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Carbon Monoxide Poisonings Resulting from Open Air Exposures to Operating Motorboats --- Lake Havasu City, Arizona, 2003

During February 1997--August 2002, two fatal and six nonfatal cases of carbon monoxide (CO) poisoning occurred in vacationers who were wading in or boating near the Bridgewater Channel of Lake Havasu (Lake Havasu City [LHC], Arizona) (1). The vacationers were near operating motorboats, primarily in the channel area, where large numbers of boaters congregate during holiday weekends (Figure). One person had a carboxyhemoglobin (%COHb) level of 40% on autopsy. To evaluate CO exposure among municipal employees working in the channel, CDC and the Havasu Regional Medical Center Emergency Department (HRMCED) conducted an initial investigation during Labor Day weekend 2002 (August 31--September 1). CO concentrations in channel air exceeded all short-term exposure criteria*; four of 12 patients reporting to HRMCED because of boating-related activities had %COHb levels of >9%. In May 2003, LHC requested assistance from CDC, the Mohave County Department of Public Health (MCDPH), the Arizona Department of Health Services (ADHS), and a private consulting firm to assess CO exposures in the channel during Memorial Day weekend 2003 (May 23--26). Follow-up environmental surveys were conducted during June--September 2003. This report summarizes the findings of these surveys, which documented excessive CO exposure and confirmed the health risk among vacationers and employees working in the channel near crowded motorboat gatherings. Community leaders and safety officials should 1) be aware that employees and vacationers in close proximity to operating motorboats can be exposed to potentially lethal levels of CO, 2) evaluate exposures, and 3) take steps to prevent poisonings.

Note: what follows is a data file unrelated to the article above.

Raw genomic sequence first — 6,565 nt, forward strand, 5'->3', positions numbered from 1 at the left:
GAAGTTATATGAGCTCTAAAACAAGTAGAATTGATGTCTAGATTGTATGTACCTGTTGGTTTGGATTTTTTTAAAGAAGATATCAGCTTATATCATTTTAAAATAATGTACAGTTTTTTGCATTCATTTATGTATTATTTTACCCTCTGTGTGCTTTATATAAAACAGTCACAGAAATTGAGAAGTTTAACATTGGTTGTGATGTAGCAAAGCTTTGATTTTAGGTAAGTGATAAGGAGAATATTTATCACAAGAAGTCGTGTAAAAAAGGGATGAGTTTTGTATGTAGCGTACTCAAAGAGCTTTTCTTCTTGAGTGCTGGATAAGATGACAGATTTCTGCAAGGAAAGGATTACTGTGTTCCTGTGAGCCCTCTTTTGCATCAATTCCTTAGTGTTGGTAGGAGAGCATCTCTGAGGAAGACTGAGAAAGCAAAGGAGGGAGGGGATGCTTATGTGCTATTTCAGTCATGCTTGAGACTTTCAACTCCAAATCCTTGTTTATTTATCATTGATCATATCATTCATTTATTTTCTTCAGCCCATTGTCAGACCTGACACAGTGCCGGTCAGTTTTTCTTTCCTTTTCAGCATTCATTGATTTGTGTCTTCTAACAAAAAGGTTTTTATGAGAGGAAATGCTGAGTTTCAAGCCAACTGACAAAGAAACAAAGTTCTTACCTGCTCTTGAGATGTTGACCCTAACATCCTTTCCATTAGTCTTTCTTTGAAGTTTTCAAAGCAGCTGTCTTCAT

Exposure Monitoring